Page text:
(Epistemic status: reflects my best understanding, but there definitely exist people who are smarter than me and disagree with me.)

There are many reasons to be radically uncertain about whether you are really you. I hope to dispel one of them today so you can sleep more soundly at night.

The second law of thermodynamics says that the universe will tend toward a state of maximum entropy, so our probability distribution over states of the world will flatten out until every state is as probable as every other state. Since the vast majority of possible states look like diffuse gasses with no interesting structure, that's what we expect the universe will become. Sure, there are some states where everything "spontaneously" turns into balloons but there are so few compared to the vast number where everything is a diffuse mist that we can essentially ignore them.

Unless the universe continues to exist for an infinite amount of time, in which case every physical state with finite probability will be visited an infinite number of times, completely at random. One state, for instance, is a Boltzmann Brain- a brain with memories and perceptions exactly identical to yours that pops out of the void for a couple of seconds, and then vanishes, never to experience again. If this happens an infinite number of times, then you are probabilistically guaranteed to be one of these random fluctuations. In that case, you should always expect to stop existing in the next moment.

This state of affairs really throws a wrench in the whole scientific programme of predicting the future. Fortunately, the idea of random fluctuations is misguided in this instance.

Consider a ball bouncing around inside of a box. The ball starts off at some position and with some momentum, each of which you know within some finite precision. If you then ask what will happen to the ball, you know that it's going to ricochet back and forth off the walls. However, the further you look forward in time, the greater uncertainty you have about where it will be and what momentum it will have. No matter how certain your measurement was at the beginning, there will be some number of bounces after which you essentially have no idea which way the ball is going.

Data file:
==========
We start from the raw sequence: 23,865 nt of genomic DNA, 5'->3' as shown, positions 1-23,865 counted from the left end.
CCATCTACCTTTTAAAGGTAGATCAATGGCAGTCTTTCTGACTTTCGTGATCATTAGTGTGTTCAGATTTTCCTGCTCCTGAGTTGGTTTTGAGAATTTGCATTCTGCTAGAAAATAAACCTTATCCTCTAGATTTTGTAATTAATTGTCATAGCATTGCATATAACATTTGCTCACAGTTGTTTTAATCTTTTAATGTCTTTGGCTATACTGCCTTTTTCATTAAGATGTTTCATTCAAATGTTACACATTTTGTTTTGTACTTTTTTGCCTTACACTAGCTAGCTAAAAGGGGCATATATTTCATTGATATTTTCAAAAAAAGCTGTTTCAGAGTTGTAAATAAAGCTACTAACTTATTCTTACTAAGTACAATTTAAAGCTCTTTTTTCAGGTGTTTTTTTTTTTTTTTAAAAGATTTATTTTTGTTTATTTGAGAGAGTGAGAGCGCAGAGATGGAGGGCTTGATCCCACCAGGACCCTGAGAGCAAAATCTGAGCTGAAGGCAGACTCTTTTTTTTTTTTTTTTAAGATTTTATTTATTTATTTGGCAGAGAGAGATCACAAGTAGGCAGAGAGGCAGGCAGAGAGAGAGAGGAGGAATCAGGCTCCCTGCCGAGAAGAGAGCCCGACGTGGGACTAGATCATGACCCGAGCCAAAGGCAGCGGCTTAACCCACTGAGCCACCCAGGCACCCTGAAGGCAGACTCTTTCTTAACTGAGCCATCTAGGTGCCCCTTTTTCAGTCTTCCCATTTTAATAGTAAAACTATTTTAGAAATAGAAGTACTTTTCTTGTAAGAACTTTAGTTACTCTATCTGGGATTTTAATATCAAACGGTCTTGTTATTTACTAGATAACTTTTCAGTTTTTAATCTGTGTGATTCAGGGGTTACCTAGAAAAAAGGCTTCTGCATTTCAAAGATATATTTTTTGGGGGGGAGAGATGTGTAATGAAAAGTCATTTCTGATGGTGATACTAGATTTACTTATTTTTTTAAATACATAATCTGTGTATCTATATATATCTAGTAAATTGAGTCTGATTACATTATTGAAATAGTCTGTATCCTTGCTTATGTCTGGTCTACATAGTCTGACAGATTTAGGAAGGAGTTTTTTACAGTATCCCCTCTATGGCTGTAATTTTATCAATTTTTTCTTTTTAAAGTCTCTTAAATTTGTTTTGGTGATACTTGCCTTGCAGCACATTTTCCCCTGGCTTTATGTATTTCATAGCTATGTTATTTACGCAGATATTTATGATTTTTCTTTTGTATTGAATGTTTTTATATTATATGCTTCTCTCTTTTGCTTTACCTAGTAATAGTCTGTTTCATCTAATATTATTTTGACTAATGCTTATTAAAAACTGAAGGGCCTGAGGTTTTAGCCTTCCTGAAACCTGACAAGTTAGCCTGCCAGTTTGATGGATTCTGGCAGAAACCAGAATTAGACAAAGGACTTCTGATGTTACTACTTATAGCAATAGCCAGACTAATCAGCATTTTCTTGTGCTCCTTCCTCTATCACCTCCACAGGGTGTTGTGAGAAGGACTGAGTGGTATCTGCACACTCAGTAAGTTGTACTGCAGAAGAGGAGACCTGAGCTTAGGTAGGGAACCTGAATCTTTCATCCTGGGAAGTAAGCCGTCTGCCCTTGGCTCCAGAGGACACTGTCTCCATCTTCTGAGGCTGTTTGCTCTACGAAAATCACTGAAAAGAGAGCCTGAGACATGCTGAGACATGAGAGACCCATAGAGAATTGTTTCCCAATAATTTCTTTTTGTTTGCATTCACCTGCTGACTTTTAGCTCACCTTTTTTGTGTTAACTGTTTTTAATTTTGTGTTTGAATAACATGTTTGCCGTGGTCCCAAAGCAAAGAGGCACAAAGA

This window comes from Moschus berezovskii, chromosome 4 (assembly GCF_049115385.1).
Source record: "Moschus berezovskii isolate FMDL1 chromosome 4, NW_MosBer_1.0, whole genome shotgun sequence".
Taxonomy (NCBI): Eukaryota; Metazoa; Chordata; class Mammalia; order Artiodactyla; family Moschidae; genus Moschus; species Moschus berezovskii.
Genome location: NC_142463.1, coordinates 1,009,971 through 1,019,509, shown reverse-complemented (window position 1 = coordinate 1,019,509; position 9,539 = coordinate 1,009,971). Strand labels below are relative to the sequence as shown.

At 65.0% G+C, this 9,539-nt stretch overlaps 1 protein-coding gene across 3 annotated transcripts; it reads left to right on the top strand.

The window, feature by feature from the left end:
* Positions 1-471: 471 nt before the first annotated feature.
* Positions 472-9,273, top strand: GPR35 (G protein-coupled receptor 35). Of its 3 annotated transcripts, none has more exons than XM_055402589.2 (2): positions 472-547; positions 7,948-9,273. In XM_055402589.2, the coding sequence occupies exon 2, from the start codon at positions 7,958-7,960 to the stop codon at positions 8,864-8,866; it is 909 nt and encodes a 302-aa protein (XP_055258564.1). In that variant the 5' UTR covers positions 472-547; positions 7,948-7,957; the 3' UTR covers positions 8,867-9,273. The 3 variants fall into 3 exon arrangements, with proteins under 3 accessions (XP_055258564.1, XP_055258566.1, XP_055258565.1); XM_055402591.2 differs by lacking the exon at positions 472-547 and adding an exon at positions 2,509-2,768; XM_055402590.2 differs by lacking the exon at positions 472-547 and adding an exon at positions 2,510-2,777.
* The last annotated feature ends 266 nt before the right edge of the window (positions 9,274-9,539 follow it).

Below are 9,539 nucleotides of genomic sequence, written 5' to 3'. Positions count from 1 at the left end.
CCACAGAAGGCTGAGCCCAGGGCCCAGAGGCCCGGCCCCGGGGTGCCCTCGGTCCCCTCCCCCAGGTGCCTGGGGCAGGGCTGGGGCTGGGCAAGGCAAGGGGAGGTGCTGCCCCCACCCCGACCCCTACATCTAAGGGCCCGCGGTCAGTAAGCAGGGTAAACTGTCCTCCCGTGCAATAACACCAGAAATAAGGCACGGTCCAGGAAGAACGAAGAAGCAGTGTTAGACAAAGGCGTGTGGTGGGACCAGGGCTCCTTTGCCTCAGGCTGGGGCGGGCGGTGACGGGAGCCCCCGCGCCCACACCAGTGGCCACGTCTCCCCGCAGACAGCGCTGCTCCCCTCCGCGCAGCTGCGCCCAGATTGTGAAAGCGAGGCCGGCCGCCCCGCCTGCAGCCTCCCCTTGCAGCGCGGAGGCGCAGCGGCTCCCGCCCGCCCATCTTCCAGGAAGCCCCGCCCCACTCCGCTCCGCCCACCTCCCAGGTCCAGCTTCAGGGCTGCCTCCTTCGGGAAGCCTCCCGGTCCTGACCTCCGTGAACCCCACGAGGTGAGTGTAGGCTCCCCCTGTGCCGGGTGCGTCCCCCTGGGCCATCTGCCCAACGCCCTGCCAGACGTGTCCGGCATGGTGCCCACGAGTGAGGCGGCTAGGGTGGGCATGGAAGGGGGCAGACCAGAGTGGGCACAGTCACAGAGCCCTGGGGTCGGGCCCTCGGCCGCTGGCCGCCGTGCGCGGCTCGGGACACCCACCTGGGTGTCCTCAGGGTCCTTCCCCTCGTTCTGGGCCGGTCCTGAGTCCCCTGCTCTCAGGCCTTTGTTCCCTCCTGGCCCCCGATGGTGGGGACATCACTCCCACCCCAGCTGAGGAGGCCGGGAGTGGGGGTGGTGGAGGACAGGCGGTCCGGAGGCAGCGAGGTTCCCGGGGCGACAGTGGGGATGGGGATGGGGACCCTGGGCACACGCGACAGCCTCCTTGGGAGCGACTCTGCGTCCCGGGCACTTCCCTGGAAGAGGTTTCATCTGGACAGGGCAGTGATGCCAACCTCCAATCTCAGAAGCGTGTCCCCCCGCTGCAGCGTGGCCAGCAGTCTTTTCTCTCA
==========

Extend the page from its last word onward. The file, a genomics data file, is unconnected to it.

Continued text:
If you let this ball bounce around for a while and then open the box, you could think of yourself as randomly sampling a particular microstate of this ball/box system. But the ball didn't "randomly fluctuate" into that state. It followed a well-defined path. Upon observing the ball, you can make a very good guess of the path it must have taken while the box was closed in order to get from where it started to where it ended.

Here's the key: the fact that you can use a model that guesses the microstate of the system at random doesn't mean that the microstate itself starts evolving at random. The laws of physics still apply. The ball is still bouncing around. 

In the same way, the fact that we observe our actual state as being brains is evidence that a couple of seconds ago the universe was in the kind of state that would naturally lead to a brain in a few seconds. There is no rule that says "if you wait 10^10^10^10 years actually particles don't interact with each other any more and at every moment the universe is in some completely random new state." Brains made in the far future shouldn't spontaneously disappear for the same reason that brains now shouldn't disappear- because they are composed of atoms that interact in systematic, nonrandom ways.

PS: If you are familiar with inflation, another reason that we might not predict Boltzmann Brains not to exist is if random inflation bubbles are more likely to occur than random brain formation. The total mass energy of an adult human brain (around 1.4 kg) is ~10^27 GeV. The energy scale of inflation is 10^-3 times the Planck energy, or ~10^16 GeV. So assuming a Boltzmann distribution over states there will be an insanely large number of random nucleation events before any Boltzmann Brain appears. Therefore most brains will exist in the early stages of the universe before it reaches equilibrium. You may object to this model- my guess is that any objection is comparable to my objection above. The specific mechanisms by which brains form or inflation occurs are more precise than just "probability of state given by Boltzmann factor."